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J Cell Mol Med. 2014 Jan;18(1):143-55. doi: 10.1111/jcmm.12176. Epub 2013 Nov 18.

Dovitinib induces mitotic defects and activates the G2 DNA damage checkpoint.

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Division of Life Science, Center for Cancer Research, and State Key Laboratory of Molecular Neuroscience, Hong Kong University of Science and Technology, Clear Water Bay, Hong Kong.


Dovitinib (TKI258; formerly CHIR-258) is an orally bioavailable inhibitor of multiple receptor tyrosine kinases. Interestingly, Dovitinib triggered a G2 /M arrest in cancer cell lines from diverse origins including HeLa, nasopharyngeal carcinoma, and hepatocellular carcinoma. Single-cell analysis revealed that Dovitinib promoted a delay in mitotic exit in a subset of cells, causing the cells to undergo mitotic slippage. Higher concentrations of Dovitinib induced a G2 arrest similar to the G2 DNA damage checkpoint. In support of this, DNA damage was triggered by Dovitinib as revealed by γ-H2AX and comet assays. The mitotic kinase CDK1 was found to be inactivated by phosphorylation in the presence of Dovitinib. Furthermore, the G2 arrest could be overcome by abrogation of the G2 DNA damage checkpoint using small molecule inhibitors of CHK1 and WEE1. Finally, Dovitinib-mediated G2 cell cycle arrest and subsequent cell death could be promoted after DNA damage repair was disrupted by inhibitors of poly(ADP-ribose) polymerases. These results are consistent with the recent finding that Dovitinib can also target topoisomerases. Collectively, these results suggest additional directions for use of Dovitinib, in particular with agents that target the DNA damage checkpoint.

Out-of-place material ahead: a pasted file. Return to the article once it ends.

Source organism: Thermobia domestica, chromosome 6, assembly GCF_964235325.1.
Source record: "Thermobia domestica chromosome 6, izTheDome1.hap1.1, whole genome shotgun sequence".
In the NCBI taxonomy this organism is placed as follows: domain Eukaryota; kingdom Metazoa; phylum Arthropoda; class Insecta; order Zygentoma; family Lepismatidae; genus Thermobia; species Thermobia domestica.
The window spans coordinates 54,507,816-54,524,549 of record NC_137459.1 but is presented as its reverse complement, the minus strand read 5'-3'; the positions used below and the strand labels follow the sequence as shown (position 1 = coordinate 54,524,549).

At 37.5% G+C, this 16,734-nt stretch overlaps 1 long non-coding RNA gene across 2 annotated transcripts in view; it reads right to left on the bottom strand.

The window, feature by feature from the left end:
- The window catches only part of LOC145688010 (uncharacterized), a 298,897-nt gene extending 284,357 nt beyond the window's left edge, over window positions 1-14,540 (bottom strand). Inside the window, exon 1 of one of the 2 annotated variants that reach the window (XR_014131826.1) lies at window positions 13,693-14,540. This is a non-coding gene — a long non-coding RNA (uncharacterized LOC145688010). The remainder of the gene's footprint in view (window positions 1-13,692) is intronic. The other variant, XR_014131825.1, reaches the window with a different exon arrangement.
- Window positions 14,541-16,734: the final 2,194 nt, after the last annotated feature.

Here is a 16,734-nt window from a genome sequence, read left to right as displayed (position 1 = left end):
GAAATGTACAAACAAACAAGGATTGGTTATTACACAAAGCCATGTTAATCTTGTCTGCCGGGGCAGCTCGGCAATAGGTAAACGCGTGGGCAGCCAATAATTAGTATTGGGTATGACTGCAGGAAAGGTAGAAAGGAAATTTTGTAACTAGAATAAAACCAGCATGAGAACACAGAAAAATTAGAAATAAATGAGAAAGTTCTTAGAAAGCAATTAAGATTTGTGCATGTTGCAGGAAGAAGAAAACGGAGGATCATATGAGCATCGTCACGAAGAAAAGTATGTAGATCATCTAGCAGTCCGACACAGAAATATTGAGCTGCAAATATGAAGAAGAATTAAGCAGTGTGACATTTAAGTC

Checkpoint; DNA damage; TKI258; mitosis

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